Shane Mulligan’s long commute brings a Connacht final at the end of the line
It can be a slog with 18-hour days and treks across the city but London’s centre back is happy to keep going
“I just played club football and I tried to get my form back. Like, it’s a hard situation to be in, whenever you weren’t getting games consistently for the county yet you were part of the county set-up and not allowed to play in club matches.
“It’s nearly the worst situation to be in because you’re on the fringes but you’re no good to anybody really. It was frustrating because I was going back to the club and I wasn’t playing well. I’m sure plenty of men have been in the same Catch 22.”
So he moved on and left some tight friends behind, the likes of Darren Hughes and Dick Clerkin and the rest. He had a go and didn’t make it – no regrets, no excuses. His intercounty days were done. As far as he knew.
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London has baked under a nuclear sun all day. In Woolwich Market, the stalls are selling shades at £2 a pair but there’s hardly any business to be done. Instead there’s a semi-permanent police presence, a legacy of the dark day earlier in the summer when the young soldier Lee Rigby was hacked to death in the street a just a couple of hundred yards away. Mulligan left work with his head down that evening, as 50-odd members of the right-wing English Defence League gathered to crank an already tense atmosphere up to 11.
His second trek of the day involves three different trains that take him diagonally across the city. Woolwich is literally the end of the line on the south east of the map and Ruislip hasn’t very much beyond it in the north west.
Again it’s a matter of hunting time at the start in case he needs to gather it later. He grabs a strap on the DLR to Canning Town just a minute before the door closes.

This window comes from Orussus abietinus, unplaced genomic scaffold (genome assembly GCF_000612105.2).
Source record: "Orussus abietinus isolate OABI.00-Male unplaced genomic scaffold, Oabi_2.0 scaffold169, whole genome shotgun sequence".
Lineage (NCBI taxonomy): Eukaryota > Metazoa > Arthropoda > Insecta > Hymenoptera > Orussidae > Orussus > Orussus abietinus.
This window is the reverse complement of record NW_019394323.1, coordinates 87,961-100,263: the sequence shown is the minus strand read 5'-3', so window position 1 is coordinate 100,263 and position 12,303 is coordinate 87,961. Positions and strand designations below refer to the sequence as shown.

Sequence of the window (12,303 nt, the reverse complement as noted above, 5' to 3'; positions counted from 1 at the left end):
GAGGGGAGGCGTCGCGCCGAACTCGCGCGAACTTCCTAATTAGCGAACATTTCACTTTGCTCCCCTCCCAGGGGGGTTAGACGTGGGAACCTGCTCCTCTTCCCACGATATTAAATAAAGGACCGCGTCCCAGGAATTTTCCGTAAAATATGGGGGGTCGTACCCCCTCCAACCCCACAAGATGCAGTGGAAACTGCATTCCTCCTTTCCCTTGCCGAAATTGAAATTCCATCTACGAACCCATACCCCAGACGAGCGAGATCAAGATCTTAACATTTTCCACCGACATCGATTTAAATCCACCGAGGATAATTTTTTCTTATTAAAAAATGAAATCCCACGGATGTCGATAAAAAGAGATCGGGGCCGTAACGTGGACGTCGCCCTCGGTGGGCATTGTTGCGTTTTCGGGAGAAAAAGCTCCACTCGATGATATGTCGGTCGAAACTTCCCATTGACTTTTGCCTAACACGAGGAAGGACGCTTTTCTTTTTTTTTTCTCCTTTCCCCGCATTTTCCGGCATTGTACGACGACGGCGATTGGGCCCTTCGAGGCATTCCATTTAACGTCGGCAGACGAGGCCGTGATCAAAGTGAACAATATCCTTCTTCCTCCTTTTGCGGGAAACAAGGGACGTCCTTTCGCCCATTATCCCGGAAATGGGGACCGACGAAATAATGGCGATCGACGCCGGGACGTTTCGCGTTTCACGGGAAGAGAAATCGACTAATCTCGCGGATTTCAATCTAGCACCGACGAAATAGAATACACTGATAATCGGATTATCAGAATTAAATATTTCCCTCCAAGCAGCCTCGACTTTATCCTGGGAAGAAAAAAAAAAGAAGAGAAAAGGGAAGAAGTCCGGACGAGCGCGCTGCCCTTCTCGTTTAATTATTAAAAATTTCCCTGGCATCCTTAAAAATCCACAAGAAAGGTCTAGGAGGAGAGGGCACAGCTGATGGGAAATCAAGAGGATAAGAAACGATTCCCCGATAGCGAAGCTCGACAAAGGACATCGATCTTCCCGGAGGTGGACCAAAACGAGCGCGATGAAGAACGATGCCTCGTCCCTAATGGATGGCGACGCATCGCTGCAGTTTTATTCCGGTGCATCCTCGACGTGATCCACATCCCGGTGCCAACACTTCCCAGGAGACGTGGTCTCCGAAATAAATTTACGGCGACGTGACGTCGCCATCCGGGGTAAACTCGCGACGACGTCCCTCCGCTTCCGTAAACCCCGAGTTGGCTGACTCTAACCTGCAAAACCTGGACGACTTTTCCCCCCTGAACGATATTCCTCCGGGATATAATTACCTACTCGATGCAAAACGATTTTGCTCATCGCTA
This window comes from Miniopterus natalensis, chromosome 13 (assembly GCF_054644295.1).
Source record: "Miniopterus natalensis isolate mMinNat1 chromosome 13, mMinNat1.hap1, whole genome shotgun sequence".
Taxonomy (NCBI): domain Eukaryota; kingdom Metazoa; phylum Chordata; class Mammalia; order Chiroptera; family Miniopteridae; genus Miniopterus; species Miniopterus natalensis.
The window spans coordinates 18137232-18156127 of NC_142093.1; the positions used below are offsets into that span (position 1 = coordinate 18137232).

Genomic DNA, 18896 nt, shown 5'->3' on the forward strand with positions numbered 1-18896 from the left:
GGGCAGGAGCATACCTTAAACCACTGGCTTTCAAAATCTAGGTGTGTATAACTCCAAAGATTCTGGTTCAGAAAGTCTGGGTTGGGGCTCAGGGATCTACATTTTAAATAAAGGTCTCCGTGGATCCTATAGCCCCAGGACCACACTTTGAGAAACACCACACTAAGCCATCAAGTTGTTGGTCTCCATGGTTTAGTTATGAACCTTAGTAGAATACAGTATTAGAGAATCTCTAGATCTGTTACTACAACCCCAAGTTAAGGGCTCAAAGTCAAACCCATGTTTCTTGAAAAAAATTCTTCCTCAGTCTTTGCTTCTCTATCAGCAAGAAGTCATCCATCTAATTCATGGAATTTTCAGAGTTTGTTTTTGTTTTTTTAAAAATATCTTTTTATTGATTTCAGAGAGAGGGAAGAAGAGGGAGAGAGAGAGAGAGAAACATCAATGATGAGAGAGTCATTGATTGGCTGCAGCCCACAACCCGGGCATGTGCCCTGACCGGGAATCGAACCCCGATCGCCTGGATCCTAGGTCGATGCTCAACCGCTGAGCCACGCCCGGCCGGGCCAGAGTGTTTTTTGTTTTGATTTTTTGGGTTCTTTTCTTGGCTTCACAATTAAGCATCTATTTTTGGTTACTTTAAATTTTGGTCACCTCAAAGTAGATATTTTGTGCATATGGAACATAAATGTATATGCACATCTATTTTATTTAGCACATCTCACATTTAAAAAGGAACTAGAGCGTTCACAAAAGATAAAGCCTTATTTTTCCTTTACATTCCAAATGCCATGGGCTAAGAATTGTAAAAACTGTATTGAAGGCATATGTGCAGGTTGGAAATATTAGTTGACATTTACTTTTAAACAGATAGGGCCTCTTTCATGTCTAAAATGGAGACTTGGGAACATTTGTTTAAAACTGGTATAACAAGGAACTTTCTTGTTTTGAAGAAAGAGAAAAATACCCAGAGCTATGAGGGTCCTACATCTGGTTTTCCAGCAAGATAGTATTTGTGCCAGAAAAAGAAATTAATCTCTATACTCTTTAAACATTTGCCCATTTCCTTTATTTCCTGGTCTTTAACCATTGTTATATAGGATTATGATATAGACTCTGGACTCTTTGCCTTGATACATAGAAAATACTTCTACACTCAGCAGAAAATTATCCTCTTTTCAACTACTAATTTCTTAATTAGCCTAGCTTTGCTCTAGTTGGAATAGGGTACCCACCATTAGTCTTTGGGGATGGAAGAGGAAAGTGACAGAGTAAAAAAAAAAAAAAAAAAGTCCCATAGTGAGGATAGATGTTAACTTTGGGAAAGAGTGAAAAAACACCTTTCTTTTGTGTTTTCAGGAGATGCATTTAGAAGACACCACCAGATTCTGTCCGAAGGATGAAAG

Football with London was never going to be a marriage that needed a pre-nup. There are no hidden riches, no life of luxury to which you’d be in danger of becoming accustomed. His first match was against Limerick in the 2012 league and they lost by six points.
Then it was Carlow by eight, Fermanagh by 12, Leitrim and Clare by five. Their only win was against Kilkenny, their only close game a draw against Waterford on the last day. Summer came and they lost to Leitrim by a point and Antrim by two and that was that. The year done on the last day of June.
“That’s something that took me a little while to adjust to. No doubt the rest of the lads too. I had been very lucky up to that point in that I’d played with fairly successful teams. We mightn’t have won an awful lot of trophies but we’d won plenty of games.
“When you’re used to winning, it’s very hard to get to terms with defeat after defeat after defeat. It’s not something that comes easy and I knew from talking to the rest of the lads that were there before me that it didn’t sit easy with them either. But when you’re playing for London, it’s just one more hurdle you have to overcome. We knew we would eventually if we kept at it.”
Canning Town, 6.04pm
Down into the city’s lower intestines. Whereas the heat above ground at least has somewhere to go, below stairs the tube system traps it in a miasma of sweat and irritation. Two stops along the Jubilee line, Canary Wharf floods the carriage with office workers as the city’s teatime commute kicks in.
This is the really wearing bit. Early mornings, he can handle. If a pre-dawn alarm clock was going to be any more than a passing annoyance, he’d have picked a different career. But the sweatbox tango involved in criss-crossing the city to get to training each night is a killer. “All you want to do is get to the dressingroom and peel off the jeans,” he says.
It’s the slog of it all. Plenty of intercounty players go a long way to get to training but they’re not doing it like this. They’re not constantly calculating whether they need to hustle to make the connecting train. They’re not stuffed into armpits or wedged into laps. They’re not being careful of how much they drink from their water bottle for fear their bladder won’t make it to the clubhouse.